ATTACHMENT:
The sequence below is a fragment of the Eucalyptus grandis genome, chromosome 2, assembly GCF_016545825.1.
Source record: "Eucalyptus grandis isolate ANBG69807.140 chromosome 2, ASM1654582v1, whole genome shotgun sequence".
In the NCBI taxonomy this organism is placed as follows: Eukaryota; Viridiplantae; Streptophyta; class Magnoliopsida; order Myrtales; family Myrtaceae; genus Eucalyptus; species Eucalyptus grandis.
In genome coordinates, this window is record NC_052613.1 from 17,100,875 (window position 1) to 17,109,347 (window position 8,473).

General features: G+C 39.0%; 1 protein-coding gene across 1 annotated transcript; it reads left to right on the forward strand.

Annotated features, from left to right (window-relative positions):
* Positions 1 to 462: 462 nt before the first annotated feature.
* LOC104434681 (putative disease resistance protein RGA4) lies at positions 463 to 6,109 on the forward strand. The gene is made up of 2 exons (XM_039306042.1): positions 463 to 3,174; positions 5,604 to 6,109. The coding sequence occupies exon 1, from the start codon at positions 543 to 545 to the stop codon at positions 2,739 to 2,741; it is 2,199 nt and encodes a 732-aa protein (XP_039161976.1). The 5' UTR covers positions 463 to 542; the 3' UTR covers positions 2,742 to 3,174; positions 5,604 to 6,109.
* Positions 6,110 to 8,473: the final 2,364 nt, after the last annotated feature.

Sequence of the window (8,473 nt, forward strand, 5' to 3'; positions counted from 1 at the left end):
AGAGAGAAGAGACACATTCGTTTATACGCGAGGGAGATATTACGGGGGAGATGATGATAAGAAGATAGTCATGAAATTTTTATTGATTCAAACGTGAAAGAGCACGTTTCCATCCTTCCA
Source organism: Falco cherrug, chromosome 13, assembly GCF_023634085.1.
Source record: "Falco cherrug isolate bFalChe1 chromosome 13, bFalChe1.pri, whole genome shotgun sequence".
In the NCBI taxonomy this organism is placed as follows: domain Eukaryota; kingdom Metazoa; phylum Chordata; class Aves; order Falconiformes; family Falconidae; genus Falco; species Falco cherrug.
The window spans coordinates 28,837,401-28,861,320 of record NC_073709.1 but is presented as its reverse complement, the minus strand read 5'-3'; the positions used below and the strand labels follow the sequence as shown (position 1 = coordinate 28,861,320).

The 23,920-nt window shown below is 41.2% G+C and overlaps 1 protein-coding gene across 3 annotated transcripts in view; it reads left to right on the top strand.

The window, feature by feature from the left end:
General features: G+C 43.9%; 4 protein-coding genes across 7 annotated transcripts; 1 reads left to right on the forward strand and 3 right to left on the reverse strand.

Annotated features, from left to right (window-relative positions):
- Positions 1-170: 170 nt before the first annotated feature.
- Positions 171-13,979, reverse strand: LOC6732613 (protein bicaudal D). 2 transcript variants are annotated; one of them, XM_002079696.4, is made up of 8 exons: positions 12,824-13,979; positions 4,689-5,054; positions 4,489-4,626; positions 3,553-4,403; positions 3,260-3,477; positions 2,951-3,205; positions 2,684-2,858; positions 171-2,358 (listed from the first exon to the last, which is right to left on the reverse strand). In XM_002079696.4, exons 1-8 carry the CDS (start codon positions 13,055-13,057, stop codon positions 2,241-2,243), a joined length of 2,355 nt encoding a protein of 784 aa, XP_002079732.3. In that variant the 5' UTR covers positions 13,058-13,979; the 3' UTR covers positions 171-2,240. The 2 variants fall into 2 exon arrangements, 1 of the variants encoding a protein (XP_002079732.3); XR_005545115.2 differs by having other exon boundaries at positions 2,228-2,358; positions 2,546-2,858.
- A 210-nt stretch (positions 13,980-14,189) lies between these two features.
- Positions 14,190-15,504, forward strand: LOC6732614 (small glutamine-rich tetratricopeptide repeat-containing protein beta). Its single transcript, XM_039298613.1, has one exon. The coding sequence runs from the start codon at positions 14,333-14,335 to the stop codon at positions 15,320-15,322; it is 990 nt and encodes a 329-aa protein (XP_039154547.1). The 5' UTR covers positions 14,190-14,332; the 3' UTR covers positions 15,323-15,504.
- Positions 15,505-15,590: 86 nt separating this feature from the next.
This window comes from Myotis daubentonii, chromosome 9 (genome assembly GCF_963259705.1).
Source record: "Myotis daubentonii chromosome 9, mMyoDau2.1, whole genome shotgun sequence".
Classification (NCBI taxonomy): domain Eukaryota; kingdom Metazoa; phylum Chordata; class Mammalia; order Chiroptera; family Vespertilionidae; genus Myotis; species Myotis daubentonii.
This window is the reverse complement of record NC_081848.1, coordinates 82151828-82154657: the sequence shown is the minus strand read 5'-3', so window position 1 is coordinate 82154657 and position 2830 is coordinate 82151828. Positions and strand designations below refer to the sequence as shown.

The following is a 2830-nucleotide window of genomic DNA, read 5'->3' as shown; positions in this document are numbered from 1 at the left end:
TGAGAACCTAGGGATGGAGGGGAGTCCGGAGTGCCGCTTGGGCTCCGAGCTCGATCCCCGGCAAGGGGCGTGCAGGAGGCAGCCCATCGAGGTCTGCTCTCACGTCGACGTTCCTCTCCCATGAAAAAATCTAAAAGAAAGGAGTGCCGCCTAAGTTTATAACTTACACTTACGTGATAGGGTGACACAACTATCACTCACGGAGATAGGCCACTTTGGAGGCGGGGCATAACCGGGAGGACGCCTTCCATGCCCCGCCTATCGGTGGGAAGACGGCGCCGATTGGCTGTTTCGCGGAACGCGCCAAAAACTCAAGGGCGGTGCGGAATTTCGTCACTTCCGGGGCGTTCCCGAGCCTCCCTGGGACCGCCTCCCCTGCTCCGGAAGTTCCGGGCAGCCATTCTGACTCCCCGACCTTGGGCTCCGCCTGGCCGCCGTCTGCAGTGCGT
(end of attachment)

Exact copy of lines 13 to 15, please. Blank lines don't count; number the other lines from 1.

Source record: "Falco cherrug isolate bFalChe1 chromosome 13, bFalChe1.pri, whole genome shotgun sequence".
In the NCBI taxonomy this organism is placed as follows: domain Eukaryota; kingdom Metazoa; phylum Chordata; class Aves; order Falconiformes; family Falconidae; genus Falco; species Falco cherrug.
The window spans coordinates 28,837,401-28,861,320 of record NC_073709.1 but is presented as its reverse complement, the minus strand read 5'-3'; the positions used below and the strand labels follow the sequence as shown (position 1 = coordinate 28,861,320).